If you look inside one of those omnipresent auto rickshaws in Pune and spot a particularly hassled passenger, it might as well be me. Wave out to me, Good Samaritan, and I may last out that bit longer. Why the drama, you say? Read on.
I cannot expect to always get an answer when asked to be dropped to a certain destination. The likelihood of an answer depends on the quality of my destination, the driver’s mood and I assume a few others unstated factors. I must learn to equate silence with either a “no” or an obnoxious fare.
They never seem to find passengers anywhere. My chosen destination is always either too close or too far, too crowded or too sparse, and always bereft of people needing an auto ride.
If I am lucky enough to find someone who will drop me, I may have to pay a good amount over and above the meter reading. It is apparently the half return fare and the drivers have the right to claim it. Why? See reasons above.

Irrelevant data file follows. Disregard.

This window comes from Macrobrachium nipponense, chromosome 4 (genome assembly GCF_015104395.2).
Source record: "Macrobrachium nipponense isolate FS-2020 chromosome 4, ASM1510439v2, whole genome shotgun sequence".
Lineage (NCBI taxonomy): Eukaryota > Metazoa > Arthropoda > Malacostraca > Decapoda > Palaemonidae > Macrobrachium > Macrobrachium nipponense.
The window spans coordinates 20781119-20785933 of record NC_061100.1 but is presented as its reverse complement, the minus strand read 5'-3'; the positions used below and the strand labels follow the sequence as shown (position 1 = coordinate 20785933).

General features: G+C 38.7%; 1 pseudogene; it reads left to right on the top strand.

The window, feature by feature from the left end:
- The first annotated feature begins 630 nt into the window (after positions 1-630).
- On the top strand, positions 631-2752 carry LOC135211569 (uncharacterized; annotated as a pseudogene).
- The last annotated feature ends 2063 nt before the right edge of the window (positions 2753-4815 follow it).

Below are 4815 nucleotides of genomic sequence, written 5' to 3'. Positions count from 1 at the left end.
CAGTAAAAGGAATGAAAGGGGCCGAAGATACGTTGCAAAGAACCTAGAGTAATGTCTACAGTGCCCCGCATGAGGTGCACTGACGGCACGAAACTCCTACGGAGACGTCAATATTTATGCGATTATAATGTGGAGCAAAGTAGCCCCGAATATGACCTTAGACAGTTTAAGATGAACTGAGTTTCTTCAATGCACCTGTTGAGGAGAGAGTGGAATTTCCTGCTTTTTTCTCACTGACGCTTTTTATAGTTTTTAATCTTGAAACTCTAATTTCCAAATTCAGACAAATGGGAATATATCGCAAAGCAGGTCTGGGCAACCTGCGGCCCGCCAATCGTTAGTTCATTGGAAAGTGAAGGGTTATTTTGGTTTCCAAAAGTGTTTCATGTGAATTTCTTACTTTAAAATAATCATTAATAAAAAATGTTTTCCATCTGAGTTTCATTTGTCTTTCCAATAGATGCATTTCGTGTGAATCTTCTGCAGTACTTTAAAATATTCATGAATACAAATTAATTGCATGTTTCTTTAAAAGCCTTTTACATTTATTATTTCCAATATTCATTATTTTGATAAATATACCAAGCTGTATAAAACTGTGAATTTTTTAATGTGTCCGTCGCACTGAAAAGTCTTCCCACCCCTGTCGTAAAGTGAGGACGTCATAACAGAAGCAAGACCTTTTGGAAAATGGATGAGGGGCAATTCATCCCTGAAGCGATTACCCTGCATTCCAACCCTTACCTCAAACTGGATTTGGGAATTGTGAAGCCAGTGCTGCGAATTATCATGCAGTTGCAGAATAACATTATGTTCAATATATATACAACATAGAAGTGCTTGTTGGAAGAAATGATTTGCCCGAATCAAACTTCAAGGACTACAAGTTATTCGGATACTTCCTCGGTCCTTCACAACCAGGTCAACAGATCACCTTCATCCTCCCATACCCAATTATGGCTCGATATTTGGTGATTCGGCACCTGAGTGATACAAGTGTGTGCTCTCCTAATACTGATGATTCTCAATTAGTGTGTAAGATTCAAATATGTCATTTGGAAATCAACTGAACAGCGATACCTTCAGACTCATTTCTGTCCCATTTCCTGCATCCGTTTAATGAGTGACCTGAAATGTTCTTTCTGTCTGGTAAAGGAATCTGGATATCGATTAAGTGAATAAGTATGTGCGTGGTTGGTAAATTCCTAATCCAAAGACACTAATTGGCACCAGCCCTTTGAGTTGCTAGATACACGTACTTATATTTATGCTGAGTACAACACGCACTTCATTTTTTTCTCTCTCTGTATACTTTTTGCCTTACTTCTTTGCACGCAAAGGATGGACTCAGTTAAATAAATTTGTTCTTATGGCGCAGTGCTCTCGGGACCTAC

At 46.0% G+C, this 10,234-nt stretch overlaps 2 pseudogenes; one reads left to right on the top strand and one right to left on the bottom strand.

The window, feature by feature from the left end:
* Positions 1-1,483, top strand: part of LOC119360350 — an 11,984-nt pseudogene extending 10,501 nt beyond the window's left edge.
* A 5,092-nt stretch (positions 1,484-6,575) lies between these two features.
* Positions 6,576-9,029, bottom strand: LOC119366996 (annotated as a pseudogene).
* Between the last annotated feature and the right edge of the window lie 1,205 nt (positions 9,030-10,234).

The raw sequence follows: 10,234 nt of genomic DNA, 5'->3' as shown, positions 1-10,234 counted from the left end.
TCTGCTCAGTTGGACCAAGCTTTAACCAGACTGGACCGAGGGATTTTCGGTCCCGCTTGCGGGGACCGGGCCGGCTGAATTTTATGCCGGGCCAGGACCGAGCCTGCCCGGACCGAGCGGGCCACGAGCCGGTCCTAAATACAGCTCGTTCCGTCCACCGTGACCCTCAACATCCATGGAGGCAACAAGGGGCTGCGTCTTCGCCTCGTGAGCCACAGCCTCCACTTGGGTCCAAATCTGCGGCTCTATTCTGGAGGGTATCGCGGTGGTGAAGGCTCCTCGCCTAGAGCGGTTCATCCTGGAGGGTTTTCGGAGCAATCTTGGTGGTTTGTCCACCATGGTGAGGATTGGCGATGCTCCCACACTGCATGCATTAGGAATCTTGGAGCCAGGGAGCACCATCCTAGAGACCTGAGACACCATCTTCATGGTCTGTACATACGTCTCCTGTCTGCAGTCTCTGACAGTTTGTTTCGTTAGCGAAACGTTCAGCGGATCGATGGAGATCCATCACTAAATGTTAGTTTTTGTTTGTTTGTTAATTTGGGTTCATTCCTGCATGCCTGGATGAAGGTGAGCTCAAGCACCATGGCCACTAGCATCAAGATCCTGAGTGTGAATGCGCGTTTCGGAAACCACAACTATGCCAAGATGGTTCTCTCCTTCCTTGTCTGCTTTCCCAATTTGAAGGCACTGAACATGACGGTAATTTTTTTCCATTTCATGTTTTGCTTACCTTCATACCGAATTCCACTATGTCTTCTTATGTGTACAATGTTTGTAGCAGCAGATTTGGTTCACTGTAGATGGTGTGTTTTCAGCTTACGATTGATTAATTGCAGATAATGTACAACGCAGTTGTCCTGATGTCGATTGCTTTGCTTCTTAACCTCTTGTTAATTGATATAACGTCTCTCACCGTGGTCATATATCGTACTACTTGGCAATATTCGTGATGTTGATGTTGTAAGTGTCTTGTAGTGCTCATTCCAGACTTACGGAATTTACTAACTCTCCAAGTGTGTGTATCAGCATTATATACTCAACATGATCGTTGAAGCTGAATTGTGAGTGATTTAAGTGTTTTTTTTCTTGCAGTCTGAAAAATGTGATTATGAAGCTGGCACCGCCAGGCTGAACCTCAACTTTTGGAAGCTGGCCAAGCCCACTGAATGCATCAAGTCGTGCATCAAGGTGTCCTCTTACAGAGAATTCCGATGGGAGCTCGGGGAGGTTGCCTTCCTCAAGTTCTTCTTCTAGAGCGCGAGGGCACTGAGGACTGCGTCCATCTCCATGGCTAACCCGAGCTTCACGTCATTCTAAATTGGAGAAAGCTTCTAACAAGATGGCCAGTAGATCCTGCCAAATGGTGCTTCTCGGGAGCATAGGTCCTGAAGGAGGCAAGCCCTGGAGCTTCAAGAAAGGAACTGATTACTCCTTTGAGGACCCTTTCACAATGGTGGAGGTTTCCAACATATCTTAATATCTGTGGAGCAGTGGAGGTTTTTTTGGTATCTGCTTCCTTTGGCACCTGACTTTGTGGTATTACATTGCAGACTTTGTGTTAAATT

I have to be prepared to be introduced to new roads, lanes and turns especially if not familiar with the route. I have tried saying that the GPS tracker suggests an alternate route but am grumpily told that stuff is crap.
As a customer, I must carry exact change. I cannot expect the auto wallahs to have change when it is morning (too early in the day), afternoon (lunch time) or evening (rush hour). The little bundle of notes under the seat is meant to be taken out only in extreme circumstances, usually after a nasty argument.
I am facing severe withdrawal symptoms. I really miss the crowded, air-conditioned compartment of the Delhi Metro which barely let me stand yet always safely dropped me to and from work – all at very little cost. And now, all this auto-mated learning, all at once, is killing me. Help me, Lord.